Teffi, Subtly Worded

Mykola Khvylovy
“Велика російська література не здібна виховати сильну й здорову, цільну й залізну людину, що буде мати крицеві нерви і не полізе рачки від тих ідеалів, які спалахнули в останній революції. Велика російська література не здібна підтримувати огонь надзвичайної віри в правду горожанських баталій, в неминучість приходу "далекої загірньої комуни". І коли московська молодь, в силу важких традицій, не може звільнитися від впливу свого мистецького минулого, то не тягніть в це болото (свідомо чи несвідомо) і наш молодняк.”
Mykola Khvylovy, Україна чи Малоросія

T.S. Eliot
“On his life between 1926-1927: "like a bad Russian novel”
T.S. Eliot

Guillermo Erades
“I admired the way Anton Pavlovich didn’t seem so much interested in telling a story as in conveying a nastroeniye – a mood or atmosphere. Anton Pavlovich is the master of nastroeniye, Lyudmila Aleksandrovna had told me, and he certainly was, capturing in his writing the essence of late nineteenth-century Russia.”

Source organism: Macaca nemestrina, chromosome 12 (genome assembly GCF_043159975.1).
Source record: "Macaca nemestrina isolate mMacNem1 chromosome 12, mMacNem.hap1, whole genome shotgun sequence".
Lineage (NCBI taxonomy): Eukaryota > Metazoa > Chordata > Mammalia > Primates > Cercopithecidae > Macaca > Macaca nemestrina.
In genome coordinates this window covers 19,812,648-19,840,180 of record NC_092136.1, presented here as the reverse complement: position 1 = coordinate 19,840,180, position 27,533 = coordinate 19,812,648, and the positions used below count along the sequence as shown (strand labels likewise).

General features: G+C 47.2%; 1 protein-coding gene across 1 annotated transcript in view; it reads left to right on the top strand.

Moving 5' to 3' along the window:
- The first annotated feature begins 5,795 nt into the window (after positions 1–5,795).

Guillermo Erades, Back to Moscow

Leo Tolstoy
“Sí, todo era equivocado, pensó, pero no importa. Se puede, es posible hacer lo otro. Pero se preguntó, ¿qué es lo otro?, y de repente se quedó sosegado.”
Leo Tolstoy, La muerte de Ivan Ilich / Iván el tonto

“Well, I maintain that we haven't one single Russian Socialist; there are none and there have never been, for all our Socialists are also landowners or divinity students. All our notorious and professed Socialists, both here and abroad, are nothing more than Liberals from the landed gentry of the serf-owning days.”
Dostoyevsky